SAN FRANCISCO — Google wants to set the standard on artificial intelligence.
The Web company, seeking to influence how people design, test, and run artificial-intelligence systems, is making its internal AI development software available for free.
The Alphabet Inc.-subsidiary is releasing a program called TensorFlow as freely available open-source software, it said Monday.
It's based on the same internal system Google has spent several years developing to support its AI software and other mathematically complex programs.
Artificial intelligence enables products such as personal assistants, including Google Now and Microsoft's Cortana.
It also lets Facebook and Google's software automatically identify and tag the contents of images uploaded into their systems.
It also makes entirely new product categories possible, ranging from self-driving cars from Tesla and Google, to new forms of entertainment in virtual reality applications being developed by Facebook for its virtual-reality system Oculus.
The release of TensorFlow means anyone can download and modify the development software that underpins RankBrain, the AI powering part of Google's search engine and new features such as its Smart Reply e-mail tool, Google wrote in a blog post.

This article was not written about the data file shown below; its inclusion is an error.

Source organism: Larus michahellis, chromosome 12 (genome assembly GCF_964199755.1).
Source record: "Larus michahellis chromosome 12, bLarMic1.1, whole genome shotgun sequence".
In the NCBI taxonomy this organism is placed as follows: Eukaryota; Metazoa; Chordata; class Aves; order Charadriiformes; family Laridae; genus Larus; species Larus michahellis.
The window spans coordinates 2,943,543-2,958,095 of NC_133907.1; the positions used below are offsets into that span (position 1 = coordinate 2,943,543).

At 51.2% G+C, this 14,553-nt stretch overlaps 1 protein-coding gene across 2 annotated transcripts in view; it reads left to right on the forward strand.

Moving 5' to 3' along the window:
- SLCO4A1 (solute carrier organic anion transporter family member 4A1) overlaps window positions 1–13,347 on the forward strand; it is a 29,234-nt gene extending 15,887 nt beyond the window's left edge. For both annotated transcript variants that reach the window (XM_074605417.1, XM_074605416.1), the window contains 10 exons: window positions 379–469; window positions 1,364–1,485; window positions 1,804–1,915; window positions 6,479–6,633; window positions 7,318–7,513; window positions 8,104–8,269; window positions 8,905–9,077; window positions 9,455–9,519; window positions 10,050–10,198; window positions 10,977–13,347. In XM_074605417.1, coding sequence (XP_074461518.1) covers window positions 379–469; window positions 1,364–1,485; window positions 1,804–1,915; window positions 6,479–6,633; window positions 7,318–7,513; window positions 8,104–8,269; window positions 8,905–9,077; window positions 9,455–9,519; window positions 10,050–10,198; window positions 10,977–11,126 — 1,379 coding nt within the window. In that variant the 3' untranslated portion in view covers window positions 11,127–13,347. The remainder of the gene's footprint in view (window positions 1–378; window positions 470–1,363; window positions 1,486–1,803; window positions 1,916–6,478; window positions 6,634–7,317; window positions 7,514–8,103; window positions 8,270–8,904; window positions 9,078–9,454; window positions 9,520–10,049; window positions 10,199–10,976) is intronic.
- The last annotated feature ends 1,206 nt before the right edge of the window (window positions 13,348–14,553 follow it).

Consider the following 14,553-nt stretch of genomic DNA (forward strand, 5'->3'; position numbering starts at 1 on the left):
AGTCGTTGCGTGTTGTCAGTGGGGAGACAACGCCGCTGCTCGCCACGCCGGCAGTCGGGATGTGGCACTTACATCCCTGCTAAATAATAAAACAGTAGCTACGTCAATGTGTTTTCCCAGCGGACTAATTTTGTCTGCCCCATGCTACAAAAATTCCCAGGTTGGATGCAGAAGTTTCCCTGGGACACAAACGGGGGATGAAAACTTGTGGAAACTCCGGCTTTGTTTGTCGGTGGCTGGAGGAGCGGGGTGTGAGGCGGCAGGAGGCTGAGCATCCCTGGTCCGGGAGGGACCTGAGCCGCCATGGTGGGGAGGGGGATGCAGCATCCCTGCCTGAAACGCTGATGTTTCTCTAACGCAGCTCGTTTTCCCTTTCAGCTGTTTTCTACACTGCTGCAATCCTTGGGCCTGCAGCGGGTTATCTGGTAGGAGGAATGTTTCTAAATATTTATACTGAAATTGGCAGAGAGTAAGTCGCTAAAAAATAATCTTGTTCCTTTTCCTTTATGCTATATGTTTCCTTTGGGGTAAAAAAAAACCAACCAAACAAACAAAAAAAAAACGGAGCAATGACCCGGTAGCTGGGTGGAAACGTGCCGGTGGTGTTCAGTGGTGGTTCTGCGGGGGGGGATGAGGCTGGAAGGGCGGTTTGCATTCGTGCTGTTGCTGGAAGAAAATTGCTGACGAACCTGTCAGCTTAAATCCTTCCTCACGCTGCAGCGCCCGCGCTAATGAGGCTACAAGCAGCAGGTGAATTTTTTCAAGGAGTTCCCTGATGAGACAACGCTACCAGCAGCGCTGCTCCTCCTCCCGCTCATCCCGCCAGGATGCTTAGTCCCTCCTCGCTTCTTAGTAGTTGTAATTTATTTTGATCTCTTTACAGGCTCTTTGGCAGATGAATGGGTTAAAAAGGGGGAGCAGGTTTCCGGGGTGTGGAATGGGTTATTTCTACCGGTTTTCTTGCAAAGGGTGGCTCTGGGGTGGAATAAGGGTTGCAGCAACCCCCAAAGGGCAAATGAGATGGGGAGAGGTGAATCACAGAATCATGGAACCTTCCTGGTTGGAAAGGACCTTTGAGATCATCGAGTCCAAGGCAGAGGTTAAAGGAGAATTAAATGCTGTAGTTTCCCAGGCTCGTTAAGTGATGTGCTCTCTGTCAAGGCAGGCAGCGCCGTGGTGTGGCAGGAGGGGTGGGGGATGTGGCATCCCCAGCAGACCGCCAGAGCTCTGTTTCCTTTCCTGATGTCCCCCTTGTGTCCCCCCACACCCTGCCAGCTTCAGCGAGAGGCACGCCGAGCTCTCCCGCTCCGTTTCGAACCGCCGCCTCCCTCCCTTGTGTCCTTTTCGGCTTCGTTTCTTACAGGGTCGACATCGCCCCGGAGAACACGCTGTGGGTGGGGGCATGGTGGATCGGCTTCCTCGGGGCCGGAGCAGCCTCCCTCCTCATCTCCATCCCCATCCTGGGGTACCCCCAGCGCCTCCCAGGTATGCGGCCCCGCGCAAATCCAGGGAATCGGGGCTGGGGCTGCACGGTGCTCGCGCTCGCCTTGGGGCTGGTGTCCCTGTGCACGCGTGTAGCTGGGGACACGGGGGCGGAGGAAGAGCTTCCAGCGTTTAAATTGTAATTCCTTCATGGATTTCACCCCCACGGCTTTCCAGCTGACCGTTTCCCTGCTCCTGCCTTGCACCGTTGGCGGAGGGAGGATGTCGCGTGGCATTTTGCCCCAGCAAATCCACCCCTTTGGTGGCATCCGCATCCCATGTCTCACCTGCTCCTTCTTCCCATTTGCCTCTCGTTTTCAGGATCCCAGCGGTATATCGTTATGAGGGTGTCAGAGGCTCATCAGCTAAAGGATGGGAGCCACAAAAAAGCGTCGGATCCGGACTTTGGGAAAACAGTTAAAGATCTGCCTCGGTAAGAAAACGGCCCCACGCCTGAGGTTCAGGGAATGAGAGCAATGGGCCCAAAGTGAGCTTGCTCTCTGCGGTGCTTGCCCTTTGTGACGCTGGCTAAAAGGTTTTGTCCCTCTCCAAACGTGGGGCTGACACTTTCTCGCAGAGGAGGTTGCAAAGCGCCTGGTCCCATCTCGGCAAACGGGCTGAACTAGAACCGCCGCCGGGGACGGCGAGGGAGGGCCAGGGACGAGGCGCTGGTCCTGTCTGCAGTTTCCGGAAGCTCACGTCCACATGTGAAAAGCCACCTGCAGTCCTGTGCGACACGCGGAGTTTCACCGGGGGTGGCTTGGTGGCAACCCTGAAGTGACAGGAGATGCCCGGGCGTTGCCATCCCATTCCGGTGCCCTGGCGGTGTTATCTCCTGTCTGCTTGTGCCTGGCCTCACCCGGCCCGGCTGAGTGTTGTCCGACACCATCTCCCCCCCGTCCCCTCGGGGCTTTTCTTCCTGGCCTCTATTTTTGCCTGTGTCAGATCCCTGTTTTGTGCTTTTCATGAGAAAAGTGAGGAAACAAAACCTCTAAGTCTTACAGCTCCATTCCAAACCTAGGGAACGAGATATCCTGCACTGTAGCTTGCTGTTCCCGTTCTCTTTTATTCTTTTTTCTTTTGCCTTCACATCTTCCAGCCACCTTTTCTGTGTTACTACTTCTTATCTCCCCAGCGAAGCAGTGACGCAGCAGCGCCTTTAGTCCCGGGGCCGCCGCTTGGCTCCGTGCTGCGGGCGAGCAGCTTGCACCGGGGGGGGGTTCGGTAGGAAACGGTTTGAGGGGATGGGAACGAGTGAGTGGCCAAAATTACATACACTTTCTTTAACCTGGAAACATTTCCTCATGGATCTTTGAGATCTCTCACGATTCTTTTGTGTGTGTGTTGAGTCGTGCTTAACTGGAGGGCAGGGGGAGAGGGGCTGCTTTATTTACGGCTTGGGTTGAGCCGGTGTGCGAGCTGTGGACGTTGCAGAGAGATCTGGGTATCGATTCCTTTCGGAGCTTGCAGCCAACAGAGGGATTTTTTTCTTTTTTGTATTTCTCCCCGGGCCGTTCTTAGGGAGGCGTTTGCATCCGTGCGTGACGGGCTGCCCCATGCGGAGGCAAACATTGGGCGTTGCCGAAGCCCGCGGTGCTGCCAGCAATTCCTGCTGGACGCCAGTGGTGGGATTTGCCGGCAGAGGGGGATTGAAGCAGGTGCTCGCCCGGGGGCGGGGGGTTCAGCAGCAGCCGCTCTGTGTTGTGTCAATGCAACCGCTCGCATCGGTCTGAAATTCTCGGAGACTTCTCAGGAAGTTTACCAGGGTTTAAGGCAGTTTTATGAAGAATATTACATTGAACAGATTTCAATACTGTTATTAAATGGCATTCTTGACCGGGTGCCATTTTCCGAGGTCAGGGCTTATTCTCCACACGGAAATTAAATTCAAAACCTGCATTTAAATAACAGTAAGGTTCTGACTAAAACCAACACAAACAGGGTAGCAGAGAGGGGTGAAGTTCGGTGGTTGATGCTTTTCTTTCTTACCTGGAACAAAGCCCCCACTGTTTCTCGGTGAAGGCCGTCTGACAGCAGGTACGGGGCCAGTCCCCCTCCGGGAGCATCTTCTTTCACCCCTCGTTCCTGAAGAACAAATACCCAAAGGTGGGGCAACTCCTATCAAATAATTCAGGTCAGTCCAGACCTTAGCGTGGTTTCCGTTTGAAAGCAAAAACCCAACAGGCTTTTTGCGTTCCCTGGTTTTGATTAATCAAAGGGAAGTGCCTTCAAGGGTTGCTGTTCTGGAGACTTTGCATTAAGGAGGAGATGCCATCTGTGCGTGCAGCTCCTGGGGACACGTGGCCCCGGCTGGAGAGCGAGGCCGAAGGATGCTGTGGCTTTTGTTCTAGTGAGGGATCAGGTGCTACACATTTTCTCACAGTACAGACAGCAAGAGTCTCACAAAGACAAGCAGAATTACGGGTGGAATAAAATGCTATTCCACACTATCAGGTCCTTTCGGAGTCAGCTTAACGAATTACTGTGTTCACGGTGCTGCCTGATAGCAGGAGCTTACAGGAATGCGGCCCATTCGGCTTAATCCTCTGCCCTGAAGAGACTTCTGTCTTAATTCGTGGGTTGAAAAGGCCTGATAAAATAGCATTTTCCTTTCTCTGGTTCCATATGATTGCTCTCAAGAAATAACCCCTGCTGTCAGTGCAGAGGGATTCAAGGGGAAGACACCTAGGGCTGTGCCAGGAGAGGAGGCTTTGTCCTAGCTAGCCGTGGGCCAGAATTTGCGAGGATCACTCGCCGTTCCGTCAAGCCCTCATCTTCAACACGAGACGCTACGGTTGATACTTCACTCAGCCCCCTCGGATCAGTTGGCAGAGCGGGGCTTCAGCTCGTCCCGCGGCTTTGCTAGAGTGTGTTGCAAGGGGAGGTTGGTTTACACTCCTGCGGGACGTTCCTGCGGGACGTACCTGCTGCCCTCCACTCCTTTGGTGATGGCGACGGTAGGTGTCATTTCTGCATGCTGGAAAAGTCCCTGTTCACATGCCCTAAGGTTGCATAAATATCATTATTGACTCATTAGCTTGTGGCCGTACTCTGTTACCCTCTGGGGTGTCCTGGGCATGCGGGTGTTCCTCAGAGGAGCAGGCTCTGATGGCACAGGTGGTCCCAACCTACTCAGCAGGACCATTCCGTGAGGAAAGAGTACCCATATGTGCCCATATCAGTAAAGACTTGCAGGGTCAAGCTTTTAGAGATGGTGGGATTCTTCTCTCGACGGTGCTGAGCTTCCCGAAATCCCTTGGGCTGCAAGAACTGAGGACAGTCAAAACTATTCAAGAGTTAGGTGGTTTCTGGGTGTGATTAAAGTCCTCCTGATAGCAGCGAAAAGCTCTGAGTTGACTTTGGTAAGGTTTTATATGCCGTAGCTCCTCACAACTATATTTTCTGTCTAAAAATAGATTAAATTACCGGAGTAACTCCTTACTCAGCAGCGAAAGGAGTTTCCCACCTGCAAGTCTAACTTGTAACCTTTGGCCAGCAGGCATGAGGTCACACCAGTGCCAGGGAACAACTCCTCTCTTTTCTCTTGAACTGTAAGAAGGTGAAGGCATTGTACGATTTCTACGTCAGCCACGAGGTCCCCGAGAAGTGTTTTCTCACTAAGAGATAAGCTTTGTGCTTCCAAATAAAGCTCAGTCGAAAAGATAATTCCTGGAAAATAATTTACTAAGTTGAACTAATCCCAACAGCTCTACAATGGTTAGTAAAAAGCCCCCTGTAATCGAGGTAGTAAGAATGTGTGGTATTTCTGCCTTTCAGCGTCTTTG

Companies ranging from Google to Facebook Inc. to Microsoft Corp. are seeking to influence AI development by staffing up research labs, publishing academic research papers, giving presentations at conferences, and even guest lecturing at universities. They're betting that by being open they can entice talented academics to work for them, while encouraging the wider community to work on new AI technologies. Other companies, such as Apple and Amazon.com have been more secretive in the past, but are seeking to be more open.
The companies are also trying guide AI development. Facebook has released free code for Torch, an AI development tool used by Google's DeepMind subsidiary, AMD, Intel, and others.
Twitter announced its first contribution to Torch on Friday. Microsoft, meanwhile, has published numerous AI programs and datasets as open source.
By releasing TensorFlow, Google aims to make the software it built to develop and run its own AI systems a part of the standard toolset used by researchers, said Jason Freidenfelds, a spokesman for Mountain View, Calif.-based Google. It may also help Google identify potential talent.
Google has shared TensorFlow ahead of its release with a few people, he said. Christopher Manning, a professor of Linguistics and Computer Science at Stanford University, has — along with two students — been writing AI programs using TensorFlow. He says the system can perform operations much faster than other tools, and includes features that take a long time to program, like fine-tuned systems that work with graphical processing unit chips from companies such as Nvidia Corp.
The main factor that could make or break TensorFlow is Google's involvement with the open-source community that adopts it.
''As a researcher, if a tool makes you faster that's pretty compelling,'' Manning said. ''Based on the evidence available to me now I think it will be widely adopted.''